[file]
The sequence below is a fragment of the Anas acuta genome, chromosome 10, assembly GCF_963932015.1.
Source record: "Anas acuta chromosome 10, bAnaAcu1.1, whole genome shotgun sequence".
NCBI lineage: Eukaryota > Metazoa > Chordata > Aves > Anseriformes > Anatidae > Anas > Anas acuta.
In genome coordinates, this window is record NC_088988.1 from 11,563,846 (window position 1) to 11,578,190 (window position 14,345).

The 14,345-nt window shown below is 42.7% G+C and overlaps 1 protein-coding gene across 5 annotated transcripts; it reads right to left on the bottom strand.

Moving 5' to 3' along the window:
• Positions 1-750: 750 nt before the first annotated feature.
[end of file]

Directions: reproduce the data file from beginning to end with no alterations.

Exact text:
The sequence below is a fragment of the Anas acuta genome, chromosome 10, assembly GCF_963932015.1.
Source record: "Anas acuta chromosome 10, bAnaAcu1.1, whole genome shotgun sequence".
NCBI lineage: Eukaryota > Metazoa > Chordata > Aves > Anseriformes > Anatidae > Anas > Anas acuta.
In genome coordinates, this window is record NC_088988.1 from 11,563,846 (window position 1) to 11,578,190 (window position 14,345).

The 14,345-nt window shown below is 42.7% G+C and overlaps 1 protein-coding gene across 5 annotated transcripts; it reads right to left on the bottom strand.

Moving 5' to 3' along the window:
• Positions 1-750: 750 nt before the first annotated feature.